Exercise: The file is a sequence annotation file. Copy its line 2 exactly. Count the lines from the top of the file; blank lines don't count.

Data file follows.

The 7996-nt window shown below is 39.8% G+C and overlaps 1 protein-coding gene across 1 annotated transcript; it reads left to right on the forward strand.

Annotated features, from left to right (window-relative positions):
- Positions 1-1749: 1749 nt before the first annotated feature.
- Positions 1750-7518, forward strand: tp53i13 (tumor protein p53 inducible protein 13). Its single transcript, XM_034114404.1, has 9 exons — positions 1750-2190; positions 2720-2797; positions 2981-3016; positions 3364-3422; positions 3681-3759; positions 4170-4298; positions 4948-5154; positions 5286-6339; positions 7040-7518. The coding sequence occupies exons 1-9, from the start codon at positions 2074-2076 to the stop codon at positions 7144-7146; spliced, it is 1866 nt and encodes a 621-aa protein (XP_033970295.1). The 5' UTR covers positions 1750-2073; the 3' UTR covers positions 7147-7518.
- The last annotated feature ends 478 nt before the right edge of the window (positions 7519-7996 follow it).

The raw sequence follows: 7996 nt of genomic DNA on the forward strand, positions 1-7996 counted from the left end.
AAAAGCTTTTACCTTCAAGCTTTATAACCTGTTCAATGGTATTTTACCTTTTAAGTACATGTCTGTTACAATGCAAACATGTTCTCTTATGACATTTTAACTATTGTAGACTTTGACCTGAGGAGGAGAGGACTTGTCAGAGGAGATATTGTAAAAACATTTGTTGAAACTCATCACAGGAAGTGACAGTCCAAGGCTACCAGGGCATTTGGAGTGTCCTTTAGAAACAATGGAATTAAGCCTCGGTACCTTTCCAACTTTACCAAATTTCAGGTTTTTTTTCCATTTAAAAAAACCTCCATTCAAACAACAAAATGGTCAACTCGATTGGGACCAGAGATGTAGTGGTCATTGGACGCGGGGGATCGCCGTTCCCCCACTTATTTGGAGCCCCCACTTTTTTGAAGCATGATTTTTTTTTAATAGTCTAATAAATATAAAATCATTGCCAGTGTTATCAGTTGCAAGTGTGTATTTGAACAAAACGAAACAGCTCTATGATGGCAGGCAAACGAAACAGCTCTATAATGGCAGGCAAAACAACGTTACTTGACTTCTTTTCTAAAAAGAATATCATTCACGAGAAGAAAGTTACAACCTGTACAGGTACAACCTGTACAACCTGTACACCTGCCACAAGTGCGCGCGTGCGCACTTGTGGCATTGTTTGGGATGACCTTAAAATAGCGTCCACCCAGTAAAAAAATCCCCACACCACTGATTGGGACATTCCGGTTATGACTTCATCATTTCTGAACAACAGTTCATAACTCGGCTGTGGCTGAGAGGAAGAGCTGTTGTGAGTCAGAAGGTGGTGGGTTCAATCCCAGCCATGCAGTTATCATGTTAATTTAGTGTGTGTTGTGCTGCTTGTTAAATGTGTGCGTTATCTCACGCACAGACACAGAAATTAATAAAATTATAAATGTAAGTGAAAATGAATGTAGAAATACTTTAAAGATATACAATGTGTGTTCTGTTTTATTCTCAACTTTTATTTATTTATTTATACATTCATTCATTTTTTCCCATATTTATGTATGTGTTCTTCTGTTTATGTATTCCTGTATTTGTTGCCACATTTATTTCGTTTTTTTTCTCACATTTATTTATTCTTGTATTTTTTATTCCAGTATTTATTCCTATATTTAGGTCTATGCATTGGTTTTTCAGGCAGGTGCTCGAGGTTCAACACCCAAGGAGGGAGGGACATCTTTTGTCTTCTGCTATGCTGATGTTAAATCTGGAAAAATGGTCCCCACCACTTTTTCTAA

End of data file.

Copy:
Annotated features, from left to right (window-relative positions):